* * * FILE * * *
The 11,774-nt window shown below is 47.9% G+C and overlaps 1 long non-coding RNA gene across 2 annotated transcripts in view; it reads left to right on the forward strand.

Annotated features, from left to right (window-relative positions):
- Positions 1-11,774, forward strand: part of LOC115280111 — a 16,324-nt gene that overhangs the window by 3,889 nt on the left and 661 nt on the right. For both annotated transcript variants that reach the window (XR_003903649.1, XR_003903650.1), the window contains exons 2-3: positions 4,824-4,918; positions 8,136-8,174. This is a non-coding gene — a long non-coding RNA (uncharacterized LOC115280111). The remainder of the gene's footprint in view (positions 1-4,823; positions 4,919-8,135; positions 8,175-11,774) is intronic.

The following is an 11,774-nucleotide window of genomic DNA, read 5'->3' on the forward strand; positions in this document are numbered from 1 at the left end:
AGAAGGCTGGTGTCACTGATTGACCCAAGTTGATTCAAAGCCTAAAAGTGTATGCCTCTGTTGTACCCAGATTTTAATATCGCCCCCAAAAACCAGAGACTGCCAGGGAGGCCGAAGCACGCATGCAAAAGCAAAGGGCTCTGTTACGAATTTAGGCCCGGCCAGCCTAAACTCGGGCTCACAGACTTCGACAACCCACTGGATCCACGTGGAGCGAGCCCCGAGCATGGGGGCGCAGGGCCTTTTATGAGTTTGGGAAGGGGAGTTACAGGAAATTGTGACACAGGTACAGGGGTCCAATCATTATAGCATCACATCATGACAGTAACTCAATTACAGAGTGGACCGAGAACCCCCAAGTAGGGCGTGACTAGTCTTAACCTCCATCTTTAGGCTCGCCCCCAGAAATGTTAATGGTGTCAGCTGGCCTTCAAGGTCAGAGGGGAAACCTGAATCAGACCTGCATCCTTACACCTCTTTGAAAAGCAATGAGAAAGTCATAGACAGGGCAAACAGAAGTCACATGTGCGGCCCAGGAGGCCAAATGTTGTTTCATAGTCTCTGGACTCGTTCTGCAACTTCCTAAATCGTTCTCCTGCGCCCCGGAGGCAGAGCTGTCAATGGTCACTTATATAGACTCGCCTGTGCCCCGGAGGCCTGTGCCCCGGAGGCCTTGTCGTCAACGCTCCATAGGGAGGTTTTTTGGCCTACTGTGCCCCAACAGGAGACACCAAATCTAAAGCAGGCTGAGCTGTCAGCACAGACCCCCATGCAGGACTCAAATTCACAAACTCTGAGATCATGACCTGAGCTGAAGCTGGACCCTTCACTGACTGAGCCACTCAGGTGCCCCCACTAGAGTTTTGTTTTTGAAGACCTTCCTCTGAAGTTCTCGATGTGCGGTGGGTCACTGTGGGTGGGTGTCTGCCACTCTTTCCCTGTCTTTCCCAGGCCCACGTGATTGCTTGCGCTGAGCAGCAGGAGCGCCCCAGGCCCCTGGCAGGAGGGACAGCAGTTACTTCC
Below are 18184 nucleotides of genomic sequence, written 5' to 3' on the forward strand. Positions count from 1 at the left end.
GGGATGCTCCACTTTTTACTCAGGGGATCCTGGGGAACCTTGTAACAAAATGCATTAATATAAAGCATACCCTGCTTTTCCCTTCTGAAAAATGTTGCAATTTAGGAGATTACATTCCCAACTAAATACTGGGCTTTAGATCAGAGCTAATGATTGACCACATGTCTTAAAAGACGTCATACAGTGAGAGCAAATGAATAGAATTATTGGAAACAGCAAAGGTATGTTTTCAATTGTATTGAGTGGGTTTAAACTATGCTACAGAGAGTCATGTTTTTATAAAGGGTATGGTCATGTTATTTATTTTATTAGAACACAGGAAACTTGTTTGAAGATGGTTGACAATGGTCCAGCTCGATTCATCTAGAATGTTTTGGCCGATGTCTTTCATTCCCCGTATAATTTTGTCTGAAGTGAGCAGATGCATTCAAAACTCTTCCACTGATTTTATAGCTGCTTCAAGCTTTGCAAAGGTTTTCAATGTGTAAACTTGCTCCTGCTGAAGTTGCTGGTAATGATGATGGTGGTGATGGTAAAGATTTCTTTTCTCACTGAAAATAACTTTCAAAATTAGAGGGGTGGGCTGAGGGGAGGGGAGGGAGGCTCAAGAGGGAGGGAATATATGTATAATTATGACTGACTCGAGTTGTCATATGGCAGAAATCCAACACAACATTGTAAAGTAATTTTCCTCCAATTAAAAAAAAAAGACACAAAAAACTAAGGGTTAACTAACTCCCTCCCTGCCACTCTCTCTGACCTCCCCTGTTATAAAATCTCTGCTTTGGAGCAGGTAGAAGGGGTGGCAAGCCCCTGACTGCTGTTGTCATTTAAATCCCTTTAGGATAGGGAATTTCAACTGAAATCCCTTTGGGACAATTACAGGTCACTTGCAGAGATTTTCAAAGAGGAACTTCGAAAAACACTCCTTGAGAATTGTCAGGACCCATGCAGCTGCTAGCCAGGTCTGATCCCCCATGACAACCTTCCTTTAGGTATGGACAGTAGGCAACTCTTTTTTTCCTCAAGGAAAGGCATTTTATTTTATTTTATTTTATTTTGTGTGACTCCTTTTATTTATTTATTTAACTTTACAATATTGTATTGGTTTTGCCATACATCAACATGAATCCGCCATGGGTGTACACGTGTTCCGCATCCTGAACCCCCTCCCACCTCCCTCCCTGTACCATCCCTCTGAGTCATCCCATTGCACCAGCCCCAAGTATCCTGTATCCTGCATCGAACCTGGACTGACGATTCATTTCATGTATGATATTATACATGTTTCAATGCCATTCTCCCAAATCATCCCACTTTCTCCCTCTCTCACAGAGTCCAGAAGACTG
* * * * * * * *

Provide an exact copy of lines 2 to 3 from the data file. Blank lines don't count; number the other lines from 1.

Annotated features, from left to right (window-relative positions):
- Positions 1-11,774, forward strand: part of LOC115280111 — a 16,324-nt gene that overhangs the window by 3,889 nt on the left and 661 nt on the right. For both annotated transcript variants that reach the window (XR_003903649.1, XR_003903650.1), the window contains exons 2-3: positions 4,824-4,918; positions 8,136-8,174. This is a non-coding gene — a long non-coding RNA (uncharacterized LOC115280111). The remainder of the gene's footprint in view (positions 1-4,823; positions 4,919-8,135; positions 8,175-11,774) is intronic.